Industry 4.0: Climate Revolution?
Forbes India|June 4, 2021
Augmenting sustainability alongside digital capabilities is an economic, competitive and global opportunity for India’s businesses, but regulations need to reflect intent
Ruchika Shah

The first industrial revolution created modern industry, embracing machines, assembly lines, and factories in order to maximize production efficiencies. The second, third, and now fourth revolutions have brought innovations to refine these tools—with present-day factories and companies using automated machinery and millions of sensors that output data points for artificial intelligence (AI) and machine learning (ML) to crunch. Machines today can not only be taught the task at hand but can also be used to learn the best way to perform it. We have come a full circle.

Industrial revolutions have gone down in history as milestones of human progress. Strong and efficient industries led to robust economies, wealth creation, scientific and technology prowess, better education, as well as more opportunities to succeed. Today, the world was able to come up with not just one but multiple Covid-19 vaccines in record time.

A little-known by-product of the first industrial revolution was environmentalism. “It was the first time that people had started living in concentrated cities, and they were getting sick as they had never been before as industries contaminated the air and water,” explains Mike Rosenberg, author, Strategy and Sustainability, and professor of the Practice of Management in Strategic Management Department, IESE Business School.

Every industrial age has made companies more efficient, productive, and profitable. The impact of industries on our environment, however, has continued unabated.

The fourth industrial revolution or Industry 4.0—the process of digitisation of everything—has been underway for some time now. And as the world went indoors to stay safe, the Covid-19 pandemic acted as a catalyst for an accelerated shift to digital. Everything from AI-ML to robotic process automation, cloud computing, smart sensors, and interconnected machines are making our companies smarter and more efficient. But as millions of dollars are invested into new technologies and as companies look for ways to recoup losses for getting back on the path of growth, there is an economic, competitive, global opportunity for companies that will transition to become sustainable. This will mean assessing and investing in not only their financials and profits, but also in their workforce, environment, and community.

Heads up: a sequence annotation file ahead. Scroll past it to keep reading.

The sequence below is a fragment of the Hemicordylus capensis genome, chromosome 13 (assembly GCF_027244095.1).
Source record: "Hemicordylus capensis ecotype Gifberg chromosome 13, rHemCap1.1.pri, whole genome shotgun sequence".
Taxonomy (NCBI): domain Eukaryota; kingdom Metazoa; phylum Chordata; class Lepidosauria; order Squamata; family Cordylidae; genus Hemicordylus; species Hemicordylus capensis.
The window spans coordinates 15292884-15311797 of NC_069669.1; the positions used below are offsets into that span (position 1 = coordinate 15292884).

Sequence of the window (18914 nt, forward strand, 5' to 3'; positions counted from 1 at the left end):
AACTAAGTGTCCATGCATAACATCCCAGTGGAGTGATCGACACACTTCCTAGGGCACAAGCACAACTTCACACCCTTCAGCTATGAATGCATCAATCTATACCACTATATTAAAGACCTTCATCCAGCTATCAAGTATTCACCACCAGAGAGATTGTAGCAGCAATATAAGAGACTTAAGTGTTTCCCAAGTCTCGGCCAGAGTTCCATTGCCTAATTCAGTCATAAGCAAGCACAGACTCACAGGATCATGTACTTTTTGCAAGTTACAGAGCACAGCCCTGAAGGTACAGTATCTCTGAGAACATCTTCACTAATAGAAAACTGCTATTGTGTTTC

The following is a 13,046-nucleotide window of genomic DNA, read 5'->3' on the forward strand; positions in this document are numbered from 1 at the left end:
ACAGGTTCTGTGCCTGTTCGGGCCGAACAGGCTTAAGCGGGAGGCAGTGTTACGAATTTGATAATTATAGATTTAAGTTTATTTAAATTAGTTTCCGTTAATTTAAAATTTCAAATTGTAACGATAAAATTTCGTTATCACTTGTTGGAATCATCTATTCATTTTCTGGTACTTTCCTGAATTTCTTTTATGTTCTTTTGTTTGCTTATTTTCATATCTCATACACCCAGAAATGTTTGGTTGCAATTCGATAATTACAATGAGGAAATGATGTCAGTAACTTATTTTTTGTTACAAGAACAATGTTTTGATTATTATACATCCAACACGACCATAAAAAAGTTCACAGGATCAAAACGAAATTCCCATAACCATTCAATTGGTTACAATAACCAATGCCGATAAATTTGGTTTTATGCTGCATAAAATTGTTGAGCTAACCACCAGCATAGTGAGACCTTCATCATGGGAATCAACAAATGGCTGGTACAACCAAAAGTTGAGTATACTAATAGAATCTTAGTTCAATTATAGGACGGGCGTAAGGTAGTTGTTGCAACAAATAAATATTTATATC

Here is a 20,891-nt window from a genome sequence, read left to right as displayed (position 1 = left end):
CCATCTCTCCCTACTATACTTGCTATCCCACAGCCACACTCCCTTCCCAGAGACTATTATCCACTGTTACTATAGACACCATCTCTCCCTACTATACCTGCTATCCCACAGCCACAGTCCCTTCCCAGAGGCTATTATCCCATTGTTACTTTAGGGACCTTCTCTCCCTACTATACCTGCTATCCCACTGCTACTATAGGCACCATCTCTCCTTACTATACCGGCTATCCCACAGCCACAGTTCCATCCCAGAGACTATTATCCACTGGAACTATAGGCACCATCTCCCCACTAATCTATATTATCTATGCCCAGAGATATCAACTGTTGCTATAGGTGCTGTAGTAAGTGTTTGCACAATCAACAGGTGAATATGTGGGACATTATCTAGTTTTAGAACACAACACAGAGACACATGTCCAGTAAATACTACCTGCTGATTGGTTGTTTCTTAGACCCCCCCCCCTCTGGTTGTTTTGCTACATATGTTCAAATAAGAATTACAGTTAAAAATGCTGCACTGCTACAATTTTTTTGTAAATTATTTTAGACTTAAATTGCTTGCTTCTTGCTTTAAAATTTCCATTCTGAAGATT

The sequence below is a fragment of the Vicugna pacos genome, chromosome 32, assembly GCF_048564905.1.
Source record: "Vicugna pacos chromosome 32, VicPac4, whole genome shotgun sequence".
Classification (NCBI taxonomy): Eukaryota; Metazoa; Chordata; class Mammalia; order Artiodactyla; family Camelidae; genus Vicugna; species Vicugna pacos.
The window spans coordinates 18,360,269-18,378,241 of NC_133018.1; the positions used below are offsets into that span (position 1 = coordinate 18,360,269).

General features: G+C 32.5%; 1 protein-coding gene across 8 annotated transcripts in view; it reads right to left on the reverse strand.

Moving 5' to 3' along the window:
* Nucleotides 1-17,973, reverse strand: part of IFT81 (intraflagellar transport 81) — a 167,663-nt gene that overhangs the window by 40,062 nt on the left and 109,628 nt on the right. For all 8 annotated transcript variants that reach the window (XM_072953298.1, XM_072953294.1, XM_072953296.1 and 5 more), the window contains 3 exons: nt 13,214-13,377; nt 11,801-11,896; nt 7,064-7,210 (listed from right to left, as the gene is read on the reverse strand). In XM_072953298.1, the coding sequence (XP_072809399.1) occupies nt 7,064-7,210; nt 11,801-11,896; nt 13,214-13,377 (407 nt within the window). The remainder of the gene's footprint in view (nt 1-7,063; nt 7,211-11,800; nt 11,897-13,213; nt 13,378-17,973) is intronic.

“The efficiencies brought about by Industry 4.0 will lead to very limited—about 5 to 10 percent—gain. Today every company has to find ways to expand or grow without increasing environmental impact. Industry 4.0 should be as much about technology as it should be about using sustainable solutions,” says Chaitanya Kalia, partner, Climate Change and Sustainability Services Leader, EY India. And there are benefits of being an early adopter. “It’s like a cricket match, like T20 or a one-day international, if you don’t score your runs now, you have to score faster towards the end, and there’s a risk of losing. So, companies have to do it now, have to do more, and have to do it fast so that even the cost of doing everything is controlled.”

INDIA—LAND OF CLIMATE PARADOXES

The Covid-19 pandemic was a rude wake-up call for India and the world, however, “it is not even a fraction of what’s going to happen when the climate crisis hits us”, says Rahul Munjal, managing director, Hero Future Energies. To avert the next crises, many countries are taking to stricter environmental and socioeconomic regulations.

India’s greenhouse gas (GHG) emissions are the third highest in the world after China and the US. However, due to India being the second-most populous country, its per capita emissions—the figures often used by industry and government— are four times lower than China and over eight times lower than the US. “We’re not announcing legally binding [net zero] targets because our position is that our emissions divided by population are less compared to many other countries,” says Kalia.

Meanwhile, hesitant to stifle growth in a developing economy, many in the industry also opine that India is a poor country, and those who are imposing stringent environmental regulations are developed giants, rich enough to now start cleaning up their mess.

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